Even if your eyes feel perfectly fine, there could be problems lurking. Sight-threatening eye diseases like macular degeneration and glaucoma have no obvious symptoms in the early stages. Skipping the eye doctor could lead to bigger problems down the line.
An eye doctor visit could even alert you to other health issues, like high blood pressure or diabetes. An eye exam enables your doctor to directly see blood vessels, so it’s a vital part of taking care of overall health.
In other cases, you may experience eye problems that warrant a trip to the eye doctor as soon as possible. Symptoms like squinting, headaches and the inability to see properly are a few glaring warning signs. If you’re wondering, “When should you go for an eye test?” here are some eye-related issues to be aware of, and what might be causing them.
Headaches may be a result of eye problems. One common cause of vision-related headaches is eye strain. Those who work regularly on computers or other devices are prone to digital eye strain. Your eyes have to work hard to read what’s on a digital screen, and people blink up to a third less when using screens. Blinking is important because it keeps your eyes moist and clean.
If your headache is accompanied by any of the following, you may be experiencing eye strain:
- Burning eyes
- Double vision
- Sensitivity to bright light
Eye strain and its resulting headaches are even more severe when you don’t have proper vision correction. If you have to work even harder to read something because you’re not outfitted with glasses or contacts, you may have eye strain more often or get worse headaches.
Squinting can help you see slightly better. Squinting reduces the amount of light from out-of-focus sources, and enables you to see what you’re looking at more clearly.
If you’ve discovered these temporary focusing benefits of squinting and find yourself doing it often, you probably need vision correction. Wearing contacts or glasses that are prescribed for your unique vision will help you see everything clearly, with no need to squint.
3. Blurry Vision
The causes of blurry vision are wide-ranging, and it’s a condition you should take seriously. Whether you experience sudden or ongoing blurry vision, you should schedule an eye exam to pinpoint the cause. It might be:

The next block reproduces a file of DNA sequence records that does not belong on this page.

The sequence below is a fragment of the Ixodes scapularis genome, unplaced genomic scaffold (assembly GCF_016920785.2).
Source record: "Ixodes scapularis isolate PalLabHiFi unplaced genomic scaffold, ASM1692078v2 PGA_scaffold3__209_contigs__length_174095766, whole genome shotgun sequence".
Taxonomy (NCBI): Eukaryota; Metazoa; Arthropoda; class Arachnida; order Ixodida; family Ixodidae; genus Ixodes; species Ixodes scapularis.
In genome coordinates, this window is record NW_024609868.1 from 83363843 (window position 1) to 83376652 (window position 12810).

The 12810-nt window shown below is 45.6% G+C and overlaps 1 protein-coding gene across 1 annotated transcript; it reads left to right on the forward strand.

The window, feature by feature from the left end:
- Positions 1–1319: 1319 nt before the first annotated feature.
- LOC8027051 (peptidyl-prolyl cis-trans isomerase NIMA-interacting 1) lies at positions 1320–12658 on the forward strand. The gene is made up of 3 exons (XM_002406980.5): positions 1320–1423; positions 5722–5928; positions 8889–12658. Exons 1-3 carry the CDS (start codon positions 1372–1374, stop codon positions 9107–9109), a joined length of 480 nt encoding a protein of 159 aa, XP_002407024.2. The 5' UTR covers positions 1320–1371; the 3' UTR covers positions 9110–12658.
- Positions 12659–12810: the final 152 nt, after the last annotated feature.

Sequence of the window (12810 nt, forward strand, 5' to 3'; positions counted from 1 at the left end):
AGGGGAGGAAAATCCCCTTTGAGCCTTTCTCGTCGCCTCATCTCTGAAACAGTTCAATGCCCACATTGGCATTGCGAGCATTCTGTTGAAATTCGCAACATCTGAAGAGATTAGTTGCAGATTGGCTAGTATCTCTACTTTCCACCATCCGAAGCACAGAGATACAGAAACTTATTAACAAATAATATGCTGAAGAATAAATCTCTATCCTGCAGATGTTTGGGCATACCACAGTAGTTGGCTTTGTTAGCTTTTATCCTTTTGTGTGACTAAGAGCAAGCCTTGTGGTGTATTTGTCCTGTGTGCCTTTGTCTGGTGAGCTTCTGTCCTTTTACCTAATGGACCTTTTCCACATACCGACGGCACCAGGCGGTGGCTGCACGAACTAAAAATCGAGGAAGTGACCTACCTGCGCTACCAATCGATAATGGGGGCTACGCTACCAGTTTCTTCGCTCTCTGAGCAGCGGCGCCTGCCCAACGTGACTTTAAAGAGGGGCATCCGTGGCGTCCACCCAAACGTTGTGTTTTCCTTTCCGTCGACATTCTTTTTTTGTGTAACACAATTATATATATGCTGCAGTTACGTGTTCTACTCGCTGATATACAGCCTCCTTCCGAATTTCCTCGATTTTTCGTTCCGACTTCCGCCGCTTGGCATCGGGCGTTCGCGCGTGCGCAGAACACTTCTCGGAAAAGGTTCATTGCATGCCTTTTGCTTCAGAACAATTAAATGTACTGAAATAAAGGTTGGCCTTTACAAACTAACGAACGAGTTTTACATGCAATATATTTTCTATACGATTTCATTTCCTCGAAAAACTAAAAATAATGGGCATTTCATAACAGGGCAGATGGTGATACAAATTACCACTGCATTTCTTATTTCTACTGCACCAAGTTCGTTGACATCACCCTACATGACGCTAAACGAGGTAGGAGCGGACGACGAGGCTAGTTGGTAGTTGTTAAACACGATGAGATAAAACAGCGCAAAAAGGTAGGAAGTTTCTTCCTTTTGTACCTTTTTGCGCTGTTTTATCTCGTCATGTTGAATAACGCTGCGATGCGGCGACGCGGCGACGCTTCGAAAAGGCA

- Myopia: Myopia is nearsightedness. If you’re experiencing blurry vision when looking at distant objects, myopia might be the reason. Glasses, contact lenses or refractive surgery could help.
- Hyperopia: Hyperopia is farsightedness, although some distant objects may appear blurry, as well. The same treatments for myopia may help those with hyperopia.
- Astigmatism: Fuzzy vision at all distances may be a result of astigmatism, a common refractive error. Again, glasses, contacts or surgery may help.
- Presbyopia: Presbyopia is the gradual loss of focusing ability for close objects. This generally develops in people ages 40 and older. In addition to blurry vision, squinting at objects up close is another symptom. Prescription lenses or surgery could help.
- Chronic dry eyes: When your body doesn’t produce enough tears, or it produces low-quality tears, dry eyes may be the result. Prescription medication may help.
- Eye floaters: If you see something that looks like gray specks or floating strings or spots, it might indicate a serious eye problem, like retinal detachment.
Blurry vision may also be a sign of eye problems like glaucoma, cataracts, macular degeneration or diabetic retinopathy.
Blurry vision is never normal. You may be able to immediately correct it with glasses or contacts, or an eye exam could clue you in to a bigger issue that is important to treat as early as possible.
4. Stabbing Pain
Stabbing pain can be one of the most invasive symptoms that sends patients to an eye doctor quickly. It could be the result of something you’ve done, like improperly wearing contacts, and could be treated relatively easily.
Stabbing eye pain could be a result of:
- Rubbing the eye when there’s a foreign body present, like a grain of sand, which can result in scratches of the cornea
- A chemical burn
- Conjunctivitis, which is also known as “pink eye”
- Sjogren’s Syndrome, which is a condition defined by dry eye, dry mouth and rheumatoid arthritis
- An eye infection
- Eye inflammation
As soon as you experience eye pain, you should jot down details that you can take to your eye doctor. Note a description of the pain, location, appearance, duration, and how often you experience it. Then get to an eye doctor.
Don’t Wait – Schedule an Eye Exam
One other way to tell you need an eye exam is if it’s been more than a year since your last one. You could be in the early stages of a symptom-free eye problem. Or, you could have diabetes or blood pressure issues that may be discovered in your next exam. Even if you have 20/20 vision, an annual eye exam is the best way to take care of your eyes.
If you’re experiencing any of the issues listed here – headaches, squinting, blurred vision, aching eyes or stabbing pain – schedule an eye exam right away. Other symptoms like floaters, changes in eye appearance and sensitivity to light are also signs to take seriously.
Contact a Barnet Dulaney Perkins office near you. You can also call 602-603-4247 to schedule an eye exam.